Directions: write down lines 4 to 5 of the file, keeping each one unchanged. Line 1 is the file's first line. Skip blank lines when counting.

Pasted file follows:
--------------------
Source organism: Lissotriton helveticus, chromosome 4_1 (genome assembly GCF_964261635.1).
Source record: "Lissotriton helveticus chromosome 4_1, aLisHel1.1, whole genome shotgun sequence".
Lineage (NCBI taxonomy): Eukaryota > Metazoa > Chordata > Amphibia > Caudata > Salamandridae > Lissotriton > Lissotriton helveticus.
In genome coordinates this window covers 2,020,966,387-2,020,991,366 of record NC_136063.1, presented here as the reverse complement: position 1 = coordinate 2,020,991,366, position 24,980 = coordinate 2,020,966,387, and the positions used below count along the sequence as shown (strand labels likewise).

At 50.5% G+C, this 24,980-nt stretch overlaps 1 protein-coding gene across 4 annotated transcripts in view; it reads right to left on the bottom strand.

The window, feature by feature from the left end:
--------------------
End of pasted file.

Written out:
In genome coordinates this window covers 2,020,966,387-2,020,991,366 of record NC_136063.1, presented here as the reverse complement: position 1 = coordinate 2,020,991,366, position 24,980 = coordinate 2,020,966,387, and the positions used below count along the sequence as shown (strand labels likewise).

At 50.5% G+C, this 24,980-nt stretch overlaps 1 protein-coding gene across 4 annotated transcripts in view; it reads right to left on the bottom strand.